Orkestra Obsolete Performs ‘Blue Monday’, 1933 Style

New Order’s electronic classic Blue Monday was released #onthisday in 1983.

In this cover performance, Orkestra Obsolete performs it as might have, if it had been made 50 years earlier, using instruments available in the 30’s. 

Orkestra Obsolete’s instruments include the theremin, musical saw, harmonium, prepared piano and then some unusual instruments, too.

More information on the instruments used in this performances is available at the BBC site.

18 thoughts on “Orkestra Obsolete Performs ‘Blue Monday’, 1933 Style

  1. Arrangement is the key not progress in a technical way. New Order in bloom. Revolutionary song!
    I promise the crowd in the past would have danced their minds away. Very hypnotic.

  2. Yes revolutionary song.As I was 21 in 1983 and studying in Manchester ,going to the Hacienda, and struggling to build DIY mono synths “Blue Monday” takes me back .The very good thing about Orchestra Obsolete is that they are using old stuff , and yet come across as creative and individual.Its a reminder that whilst technology can be great, -it can easily become a preset solution unto itself and less of tool that the artist /Musician uses to express their individual ART.This was a reminder for me that a major part of the enjoyment of Music was getting your hands dirty and having to work to get something out the Hardware.Such processes are what makes individuality,

    1. You can actually find sounds like this in the Acoustica Mixcraft loopkits as one of their sound developers is from Red Light District who are like a 1930’s band as well but if you had industrial sounds too. I have heard terms like Electro Swing and Steam Punk but it is maybe something like a side genre if that makes sense. Maybe Parov Stelar and Neubauten with a hint of a Danny Elfman / Tim Burton.

  3. Bravo ! I have the original CD (who doesn’t 🙂 ) . This is as good if not better than the original ! Bravo ! Fantastic ! Why no one uses the instruments like this in 1933 ? Go figure.,,,,

  4. Sorry, I just don’t see this as being truly “authentic” to 1933.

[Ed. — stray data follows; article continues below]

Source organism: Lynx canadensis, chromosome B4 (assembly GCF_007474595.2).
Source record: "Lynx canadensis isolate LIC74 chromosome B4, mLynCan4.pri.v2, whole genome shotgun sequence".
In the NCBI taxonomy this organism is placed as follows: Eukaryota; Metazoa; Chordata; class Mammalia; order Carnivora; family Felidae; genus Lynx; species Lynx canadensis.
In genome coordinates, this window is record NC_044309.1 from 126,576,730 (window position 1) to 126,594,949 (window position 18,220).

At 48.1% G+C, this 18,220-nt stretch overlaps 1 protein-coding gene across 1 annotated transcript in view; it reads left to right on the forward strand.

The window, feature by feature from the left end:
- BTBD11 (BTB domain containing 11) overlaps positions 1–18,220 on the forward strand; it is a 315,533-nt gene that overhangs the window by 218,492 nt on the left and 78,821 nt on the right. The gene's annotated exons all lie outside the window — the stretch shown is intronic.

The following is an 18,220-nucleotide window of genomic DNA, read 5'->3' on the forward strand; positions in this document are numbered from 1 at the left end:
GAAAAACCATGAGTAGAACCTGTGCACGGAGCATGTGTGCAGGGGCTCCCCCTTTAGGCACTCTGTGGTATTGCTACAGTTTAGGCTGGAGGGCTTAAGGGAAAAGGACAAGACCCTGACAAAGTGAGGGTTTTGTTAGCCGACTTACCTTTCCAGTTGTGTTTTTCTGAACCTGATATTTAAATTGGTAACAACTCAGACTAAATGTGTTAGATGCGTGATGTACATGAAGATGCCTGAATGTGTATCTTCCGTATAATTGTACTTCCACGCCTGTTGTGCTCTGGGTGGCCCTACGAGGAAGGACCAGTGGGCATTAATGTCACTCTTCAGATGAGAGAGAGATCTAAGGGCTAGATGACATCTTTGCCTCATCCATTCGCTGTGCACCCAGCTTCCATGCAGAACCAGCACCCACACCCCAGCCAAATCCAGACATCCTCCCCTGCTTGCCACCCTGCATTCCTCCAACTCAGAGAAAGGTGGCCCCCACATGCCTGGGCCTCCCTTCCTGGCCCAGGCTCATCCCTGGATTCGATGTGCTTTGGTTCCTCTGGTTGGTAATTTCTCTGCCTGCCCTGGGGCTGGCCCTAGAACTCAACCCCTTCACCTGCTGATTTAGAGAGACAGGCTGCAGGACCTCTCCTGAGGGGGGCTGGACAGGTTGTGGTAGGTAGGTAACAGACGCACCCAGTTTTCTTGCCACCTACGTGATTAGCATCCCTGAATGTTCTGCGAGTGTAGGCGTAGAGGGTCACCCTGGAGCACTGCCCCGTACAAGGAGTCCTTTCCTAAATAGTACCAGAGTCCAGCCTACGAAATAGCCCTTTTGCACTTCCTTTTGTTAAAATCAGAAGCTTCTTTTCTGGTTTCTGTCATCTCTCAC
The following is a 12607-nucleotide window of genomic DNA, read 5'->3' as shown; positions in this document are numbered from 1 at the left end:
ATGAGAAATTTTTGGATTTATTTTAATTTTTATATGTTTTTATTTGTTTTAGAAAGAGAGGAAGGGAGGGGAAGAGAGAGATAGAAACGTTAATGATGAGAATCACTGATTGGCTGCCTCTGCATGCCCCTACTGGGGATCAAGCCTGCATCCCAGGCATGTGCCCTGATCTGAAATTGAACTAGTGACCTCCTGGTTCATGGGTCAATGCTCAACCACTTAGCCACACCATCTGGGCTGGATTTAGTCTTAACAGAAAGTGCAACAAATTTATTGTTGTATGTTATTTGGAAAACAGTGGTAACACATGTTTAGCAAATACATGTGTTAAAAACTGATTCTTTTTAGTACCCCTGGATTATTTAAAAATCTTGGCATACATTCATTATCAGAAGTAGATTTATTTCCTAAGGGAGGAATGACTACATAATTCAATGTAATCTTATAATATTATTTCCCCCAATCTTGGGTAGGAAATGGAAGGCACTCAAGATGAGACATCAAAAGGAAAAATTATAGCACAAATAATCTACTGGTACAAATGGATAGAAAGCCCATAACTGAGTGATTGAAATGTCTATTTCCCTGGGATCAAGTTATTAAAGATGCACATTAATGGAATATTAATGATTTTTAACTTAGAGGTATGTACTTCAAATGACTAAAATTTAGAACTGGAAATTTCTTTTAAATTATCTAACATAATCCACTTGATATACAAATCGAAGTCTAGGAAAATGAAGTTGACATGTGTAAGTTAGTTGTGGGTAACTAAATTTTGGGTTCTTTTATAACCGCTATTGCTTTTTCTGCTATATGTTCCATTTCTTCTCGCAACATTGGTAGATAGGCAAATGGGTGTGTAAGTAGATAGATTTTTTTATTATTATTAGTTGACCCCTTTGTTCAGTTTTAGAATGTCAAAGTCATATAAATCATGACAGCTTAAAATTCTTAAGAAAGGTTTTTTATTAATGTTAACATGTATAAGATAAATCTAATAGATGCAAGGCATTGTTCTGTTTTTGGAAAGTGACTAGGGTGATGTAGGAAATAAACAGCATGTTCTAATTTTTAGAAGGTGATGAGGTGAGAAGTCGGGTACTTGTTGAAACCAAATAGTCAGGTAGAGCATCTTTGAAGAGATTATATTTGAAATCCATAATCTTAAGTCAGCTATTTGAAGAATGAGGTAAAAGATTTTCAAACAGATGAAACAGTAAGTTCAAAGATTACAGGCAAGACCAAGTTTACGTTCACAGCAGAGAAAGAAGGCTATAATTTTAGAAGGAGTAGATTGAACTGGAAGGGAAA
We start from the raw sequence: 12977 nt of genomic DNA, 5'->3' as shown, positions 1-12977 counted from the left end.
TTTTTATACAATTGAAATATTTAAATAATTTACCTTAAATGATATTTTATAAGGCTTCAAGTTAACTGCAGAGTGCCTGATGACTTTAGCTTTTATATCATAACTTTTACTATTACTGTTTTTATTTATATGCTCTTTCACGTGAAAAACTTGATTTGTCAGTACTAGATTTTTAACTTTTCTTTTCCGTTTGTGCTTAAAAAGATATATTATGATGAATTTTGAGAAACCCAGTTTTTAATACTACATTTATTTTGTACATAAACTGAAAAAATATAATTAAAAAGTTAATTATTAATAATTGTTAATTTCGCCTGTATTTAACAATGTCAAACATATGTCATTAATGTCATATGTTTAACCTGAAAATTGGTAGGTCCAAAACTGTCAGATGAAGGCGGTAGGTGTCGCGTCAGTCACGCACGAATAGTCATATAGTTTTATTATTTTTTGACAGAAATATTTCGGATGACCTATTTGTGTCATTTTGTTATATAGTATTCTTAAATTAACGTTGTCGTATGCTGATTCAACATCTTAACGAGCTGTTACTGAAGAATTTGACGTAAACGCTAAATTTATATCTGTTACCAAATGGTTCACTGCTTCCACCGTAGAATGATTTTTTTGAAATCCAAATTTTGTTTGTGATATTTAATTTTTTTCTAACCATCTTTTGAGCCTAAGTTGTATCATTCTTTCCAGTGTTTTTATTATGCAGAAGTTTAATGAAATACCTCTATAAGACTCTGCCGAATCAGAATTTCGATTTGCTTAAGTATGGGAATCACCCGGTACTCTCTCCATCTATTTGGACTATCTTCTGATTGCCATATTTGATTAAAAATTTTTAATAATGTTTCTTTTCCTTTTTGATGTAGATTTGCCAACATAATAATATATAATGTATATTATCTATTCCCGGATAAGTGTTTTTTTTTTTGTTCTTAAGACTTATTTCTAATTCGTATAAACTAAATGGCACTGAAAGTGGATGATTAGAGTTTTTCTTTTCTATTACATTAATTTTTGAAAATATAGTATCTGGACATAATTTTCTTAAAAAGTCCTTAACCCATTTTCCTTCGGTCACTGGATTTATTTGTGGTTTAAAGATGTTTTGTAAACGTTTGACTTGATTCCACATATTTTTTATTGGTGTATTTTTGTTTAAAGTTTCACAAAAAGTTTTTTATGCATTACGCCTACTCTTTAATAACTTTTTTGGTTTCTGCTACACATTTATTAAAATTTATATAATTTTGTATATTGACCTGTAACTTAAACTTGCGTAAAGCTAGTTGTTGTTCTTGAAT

Ribbon mikes would have been used, as would those small, alternately tuned Selmer saxophones, and the bass would have been held down by a tuba. The melody would have been maintained by a string section. The electronic effects (by a decidedly non-RCA theremin, it must be said) and the more exotic percussion would not have been in evidence.
    Finally – for this critique, anyway – the vocal performance was not of a kind contemporary with 1933. It would have been stiff and croony, and full of rolled r’s.
    If Orkestra Obsolete wanted to arrange it this way, fine, but please don’t call it what it clearly isn’t.

    1. “Sorry, I just don’t see this as being truly “authentic” to 1933.”

      Sorry, but your first hint that they aren’t going for an authentic performance is that IT’S DUDES IN BATMAN MASKS PLAYING BLUE MONDAY ON OLD-SCHOOL INSTRUMENTS.

      Enjoy it for what it is – an interesting cover of Blue Monday that sounds a bit like if New Order went back in time and tried to play it with what they had available.

    2. talk about nit picking… this video wouldn’t be on the internet if it was 100% “authentic” since internet didnt exist back then. how about we just appreciate the unique cover…

  5. Excellant! I absolutely loved everything about it. Love the old technology.
    I want to hear more. How do I find more of you guys??
    Keep up the outstanding work.

  6. Watched it twice! Such enthusiastic satire I’ve rarely seen. But it strongly reminds me of Devo. This is art!
    I loved the Musical Saw, the Theremin, Mixed Percussion and the Diddly Bow, The Singing Glasses were wonderful too, as were the Zither, Harmonium, Dulcitone, Hammered Dulcimer, Prepped Piano and Slit Drum.
    The vocals were appropriately ironic. It’s not supposed to sound musically perfect, it’s supposed to sound a little strained, with an air of tongue-in-cheek seriousness. The masks give that away. Such fun!!

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